Tuesday, April 17, 2012

Gold Logie leak brings strife for paper

A media ban on a Logie winners' list traditionally released to newspapers before the event is likely after the Herald Sun accidentally leaked Hamish Blake's Gold Logie win on the web on Sunday night.

If ACP Magazines follows through on its threat it will be another blow to print media outlets, which need embargoed lists to ensure results of the event are available for the following day's newspapers and can compete with the internet.

However, Sunday night's embarrassing bungle has forced ACP Magazines, which runs the Logies, to consider changing its protocols and accept the internet is powerful enough for media outlets to wait for the announcement of the awards.

ACP Magazines spokesman Peter Holder said in light of the leak on Sunday night it was time to accept the electronic age now ruled the media in terms of immediacy and there was no need for embargoes.

"It is disappointing because we go to such lengths to work with all media so they get the results in the next day's paper," Mr Holder told AAP.

"It's a good lesson learnt and for us to stop expecting a return in goodwill.

"The concept of the embargoed results is now a thing of the past.

"We have to think about how we share the information with the other media."

The Nine Network, which heavily invests in the telecast, has asked the Herald Sun to explain how the website error occurred, Holder said.

As one television publicist said: "There's no point giving embargoed lists for print media. It's all about internet, as this leak has proven. So there should be no list and they can post winners online as they occur. Problem solved."

Journalists must sign a confidentiality agreement to obtain all but the Gold Logie winner late on the day of the event.

Later that night, the Gold Logie is verbally communicated to only a handful of journalists while the ceremony is being conducted, to help meet print deadlines.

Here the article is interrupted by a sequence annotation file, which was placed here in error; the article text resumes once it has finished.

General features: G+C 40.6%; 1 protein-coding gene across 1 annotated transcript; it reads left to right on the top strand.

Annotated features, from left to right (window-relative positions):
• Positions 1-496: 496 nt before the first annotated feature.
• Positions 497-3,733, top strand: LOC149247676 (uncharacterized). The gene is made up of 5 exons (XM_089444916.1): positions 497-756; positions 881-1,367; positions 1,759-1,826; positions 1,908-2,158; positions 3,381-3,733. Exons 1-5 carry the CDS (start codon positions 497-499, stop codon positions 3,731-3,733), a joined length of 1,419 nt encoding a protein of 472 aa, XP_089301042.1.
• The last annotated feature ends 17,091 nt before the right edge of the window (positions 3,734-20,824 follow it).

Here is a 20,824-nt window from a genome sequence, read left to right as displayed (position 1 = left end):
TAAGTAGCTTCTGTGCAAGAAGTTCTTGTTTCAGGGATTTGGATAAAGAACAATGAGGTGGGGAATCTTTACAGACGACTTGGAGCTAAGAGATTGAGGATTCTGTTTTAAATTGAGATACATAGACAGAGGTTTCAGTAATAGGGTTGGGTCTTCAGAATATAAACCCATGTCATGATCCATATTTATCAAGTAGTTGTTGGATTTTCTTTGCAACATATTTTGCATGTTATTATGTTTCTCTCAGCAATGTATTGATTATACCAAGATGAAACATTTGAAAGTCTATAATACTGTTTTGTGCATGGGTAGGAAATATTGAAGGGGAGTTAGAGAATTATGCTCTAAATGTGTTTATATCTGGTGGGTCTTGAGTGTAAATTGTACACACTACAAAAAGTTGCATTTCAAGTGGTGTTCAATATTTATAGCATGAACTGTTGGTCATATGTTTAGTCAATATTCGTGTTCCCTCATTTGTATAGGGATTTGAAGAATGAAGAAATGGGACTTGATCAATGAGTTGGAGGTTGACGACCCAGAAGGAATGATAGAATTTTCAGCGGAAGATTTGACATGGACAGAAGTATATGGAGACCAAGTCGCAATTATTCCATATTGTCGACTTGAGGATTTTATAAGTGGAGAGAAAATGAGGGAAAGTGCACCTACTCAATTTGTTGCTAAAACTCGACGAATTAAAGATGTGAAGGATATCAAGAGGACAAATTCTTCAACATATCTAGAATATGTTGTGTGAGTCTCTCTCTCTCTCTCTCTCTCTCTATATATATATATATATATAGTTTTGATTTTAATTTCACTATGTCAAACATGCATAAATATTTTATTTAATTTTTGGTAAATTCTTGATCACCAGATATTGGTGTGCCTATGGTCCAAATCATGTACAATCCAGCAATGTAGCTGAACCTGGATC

Blake's name was being tweeted as the winner more than an hour before the official announcement, after his name was inadvertently posted on a Herald Sun web page.

It was immediately pulled down when the error occurred.

"We are waiting for a written response," said a Logies spokeswoman.

The Herald Sun's apology, sent out overnight, blamed a technical hitch for the winner being able to be seen on the web.

"The error occurred during live testing of the Herald Sun's new iPad application which is due for release in coming weeks," the statement said.

"Live testing has been taking place for about a week. At no time did the Herald Sun publish the name of the winner on its website, iPad app or in Twitter."

That may be one problem facing organisers but Blake and his inseparable offsider Andy Lee had their own dilemma.

During the late night celebrations for Blake's gold win, Lee lost the pair's Logie for the most popular light entertainment program for Hamish & Andy's Gap Year.

"The case of the missing Silver is still being thoroughly investigated by security," Blake told News Limited.

The Logie went missing while Lee was partying at Shane Warne's Club 23 at Crown but was handed back on Monday to Nine's morning show hosts, David Campbell and Sonia Kruger.

The ever-joking Blake, who attended a live TV interview in the lobby of the Casino wearing only a bathrobe, said the victory had yet to sink in.

"I'm in shock, and wandering around in a bathrobe with a Logie hasn't eased the surrealism of the situation," Blake told Nine.

ninemsn.com.au 16 Apr 2012

Admission or reports of 'stars' rigging the votes for Hamish were known to the organisers of the event.

The Australian corporate media promote the dumbing down of the masses by putting people who are known for their stupid / dangerous behaviour on the pedestal, under the guise of comedy.

These people are promoted to be role models to the young and impressionable minds of the teenagers of the common folk, in essence their role is to degrade the social and family morals of the teenagers.

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